The Sensex finally settled at 30,579, down 811 points, or 2.6 per cent.
Little respite seems to be in sight for the markets
as overseas investors continue to aggressively sell amid fears of a global recession. The benchmark Nifty index on Tuesday ended below the 9,000-mark for the first time in nearly three years, while the Sensex managed to hold on to 30,000. In the last two sessions, the Nifty has dropped nearly 1,000 points, or 10 per cent, while the Sensex has lost 3,500 points, weighed down by an Rs 8,000-crore pullout by foreign portfolio investors (FPIs) in two days.
On Tuesday, it appeared that the markets
would get a breather as the benchmark indices opened sharply higher. In an extremely choppy day of trade, the Sensex climbed as much as 658 points, only to reverse all gains and more in the last hour of trade. At one point, the Sensex was down 996 points over its previous close of 31,390.
The Sensex finally settled at 30,579, down 811 points, or 2.6 per cent. The Nifty, on the other hand, fell 230 points, or 2.5 per cent, to end the session at 8,967, the lowest close since May 2017.
Worries about the coronavirus’s impact on economic growth and corporate earnings have gripped markets
as the death toll and the number of affected people increases with each passing day and countries across the globe announce lockdown to control the damage.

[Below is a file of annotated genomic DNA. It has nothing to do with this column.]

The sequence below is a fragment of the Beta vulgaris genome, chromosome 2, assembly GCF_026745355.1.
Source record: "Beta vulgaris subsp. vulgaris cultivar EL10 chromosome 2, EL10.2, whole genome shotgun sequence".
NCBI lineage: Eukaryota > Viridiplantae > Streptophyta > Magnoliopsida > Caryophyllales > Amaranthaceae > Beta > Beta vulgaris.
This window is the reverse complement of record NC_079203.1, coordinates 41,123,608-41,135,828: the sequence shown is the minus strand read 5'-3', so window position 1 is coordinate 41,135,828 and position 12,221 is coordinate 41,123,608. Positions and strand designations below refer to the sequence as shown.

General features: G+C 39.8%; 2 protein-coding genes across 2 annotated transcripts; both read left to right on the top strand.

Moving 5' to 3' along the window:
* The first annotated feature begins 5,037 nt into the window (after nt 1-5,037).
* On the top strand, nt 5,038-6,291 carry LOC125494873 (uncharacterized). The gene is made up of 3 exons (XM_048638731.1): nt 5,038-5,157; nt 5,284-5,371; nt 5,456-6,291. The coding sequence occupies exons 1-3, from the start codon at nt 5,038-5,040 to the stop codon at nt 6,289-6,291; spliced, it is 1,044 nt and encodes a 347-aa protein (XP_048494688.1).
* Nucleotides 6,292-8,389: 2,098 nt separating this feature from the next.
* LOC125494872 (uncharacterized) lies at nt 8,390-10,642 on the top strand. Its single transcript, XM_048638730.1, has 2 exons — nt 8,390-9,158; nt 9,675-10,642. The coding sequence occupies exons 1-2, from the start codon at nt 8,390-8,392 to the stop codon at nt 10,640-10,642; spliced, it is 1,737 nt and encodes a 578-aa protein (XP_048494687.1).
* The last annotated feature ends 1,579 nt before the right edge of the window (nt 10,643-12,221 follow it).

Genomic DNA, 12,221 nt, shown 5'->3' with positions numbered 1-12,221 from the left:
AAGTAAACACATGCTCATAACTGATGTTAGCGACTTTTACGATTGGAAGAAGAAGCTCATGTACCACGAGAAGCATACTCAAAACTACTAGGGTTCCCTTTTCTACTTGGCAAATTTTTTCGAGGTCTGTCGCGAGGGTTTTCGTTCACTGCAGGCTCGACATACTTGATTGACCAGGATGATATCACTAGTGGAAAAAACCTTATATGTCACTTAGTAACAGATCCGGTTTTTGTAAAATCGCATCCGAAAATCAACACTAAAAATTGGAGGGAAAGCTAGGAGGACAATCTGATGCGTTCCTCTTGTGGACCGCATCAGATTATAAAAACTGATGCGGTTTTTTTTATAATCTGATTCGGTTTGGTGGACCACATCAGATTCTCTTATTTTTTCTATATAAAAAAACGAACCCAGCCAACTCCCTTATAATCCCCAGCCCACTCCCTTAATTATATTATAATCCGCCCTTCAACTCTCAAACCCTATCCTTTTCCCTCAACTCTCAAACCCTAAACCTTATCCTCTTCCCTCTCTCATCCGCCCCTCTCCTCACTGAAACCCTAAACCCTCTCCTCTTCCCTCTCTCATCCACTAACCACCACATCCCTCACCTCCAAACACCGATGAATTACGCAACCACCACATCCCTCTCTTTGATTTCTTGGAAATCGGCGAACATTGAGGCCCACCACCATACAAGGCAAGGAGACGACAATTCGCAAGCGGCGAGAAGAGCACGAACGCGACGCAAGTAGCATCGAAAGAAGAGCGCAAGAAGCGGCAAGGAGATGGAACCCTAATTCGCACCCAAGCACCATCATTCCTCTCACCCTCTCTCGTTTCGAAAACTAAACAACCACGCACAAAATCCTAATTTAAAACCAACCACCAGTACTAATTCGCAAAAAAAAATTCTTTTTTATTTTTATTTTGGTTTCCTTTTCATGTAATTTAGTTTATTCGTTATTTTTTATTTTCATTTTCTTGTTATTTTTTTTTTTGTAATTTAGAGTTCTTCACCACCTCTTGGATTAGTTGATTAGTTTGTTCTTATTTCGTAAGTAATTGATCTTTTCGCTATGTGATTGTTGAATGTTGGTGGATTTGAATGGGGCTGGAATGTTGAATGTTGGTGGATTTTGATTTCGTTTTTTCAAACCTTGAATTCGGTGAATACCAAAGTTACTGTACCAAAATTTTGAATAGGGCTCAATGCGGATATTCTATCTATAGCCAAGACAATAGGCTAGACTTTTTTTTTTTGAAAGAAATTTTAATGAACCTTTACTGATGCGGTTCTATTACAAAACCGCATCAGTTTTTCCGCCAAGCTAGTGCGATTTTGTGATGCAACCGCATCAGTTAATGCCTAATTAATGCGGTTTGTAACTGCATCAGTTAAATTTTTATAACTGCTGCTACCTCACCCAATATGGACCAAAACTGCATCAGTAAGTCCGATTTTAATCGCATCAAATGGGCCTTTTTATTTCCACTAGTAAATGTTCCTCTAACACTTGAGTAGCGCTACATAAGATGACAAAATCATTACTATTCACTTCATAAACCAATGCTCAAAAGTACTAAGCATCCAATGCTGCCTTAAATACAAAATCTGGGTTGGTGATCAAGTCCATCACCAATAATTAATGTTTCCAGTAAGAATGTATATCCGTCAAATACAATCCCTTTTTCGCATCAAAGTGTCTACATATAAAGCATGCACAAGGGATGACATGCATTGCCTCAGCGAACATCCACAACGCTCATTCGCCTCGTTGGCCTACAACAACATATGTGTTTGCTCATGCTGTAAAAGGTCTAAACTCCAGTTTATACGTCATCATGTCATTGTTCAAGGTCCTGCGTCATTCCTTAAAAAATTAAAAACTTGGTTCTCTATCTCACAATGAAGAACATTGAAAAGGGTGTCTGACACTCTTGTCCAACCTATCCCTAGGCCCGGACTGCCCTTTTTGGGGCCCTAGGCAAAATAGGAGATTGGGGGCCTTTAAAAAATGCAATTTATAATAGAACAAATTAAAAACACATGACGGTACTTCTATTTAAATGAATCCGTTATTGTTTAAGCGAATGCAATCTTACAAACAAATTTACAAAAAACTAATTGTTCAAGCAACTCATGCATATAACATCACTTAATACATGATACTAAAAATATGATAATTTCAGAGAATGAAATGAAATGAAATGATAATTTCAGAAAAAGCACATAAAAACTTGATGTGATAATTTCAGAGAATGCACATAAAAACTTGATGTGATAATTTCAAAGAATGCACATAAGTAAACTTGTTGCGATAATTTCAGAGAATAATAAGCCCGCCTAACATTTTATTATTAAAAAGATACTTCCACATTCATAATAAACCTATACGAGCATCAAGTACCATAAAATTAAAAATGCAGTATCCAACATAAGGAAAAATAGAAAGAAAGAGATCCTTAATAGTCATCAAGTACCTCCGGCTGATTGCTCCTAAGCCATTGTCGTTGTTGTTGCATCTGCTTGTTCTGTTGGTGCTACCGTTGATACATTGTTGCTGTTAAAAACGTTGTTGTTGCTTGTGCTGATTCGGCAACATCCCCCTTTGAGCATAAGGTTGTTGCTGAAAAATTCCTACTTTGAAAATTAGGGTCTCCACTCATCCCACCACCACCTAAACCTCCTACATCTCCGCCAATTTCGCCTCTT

The Reserve Bank of India (RBI) has announced currency swap and measures to boost liquidity. However, it has refrained from announcing a rate cut, unlike most of its global peers. Many investors were expecting the central bank to announce an emergency cut.
Financial stocks led the declines on Tuesday. Two-thirds of Sensex components ended with losses. ICICI Bank and IndusInd Bank were the worst-performing Sensex stocks falling close to 9 per cent each. Hindustan Unilever and Asian Paints gained over 3 per cent each, cushioning the market fall. Barring one, all sectoral indices of the BSE ended the session in the red. On an overall basis, 1,677 declined, and 751 stocks advanced on the BSE.
The domestic markets are currently down more than 25 per cent from their all-time highs logged in mid-January. Analysts termed Tuesday’s rout as a typical bear market selling.
“Once the markets enter a ‘bear phase’ whenever there is a recovery, those who have suffered losses reduce their positions. While others use bounce to create fresh short positions,” said Chandan Taparia, derivatives and technical analyst at Motilal Oswal. One-month FPI selling has crossed Rs 54,000 crore on Tuesday.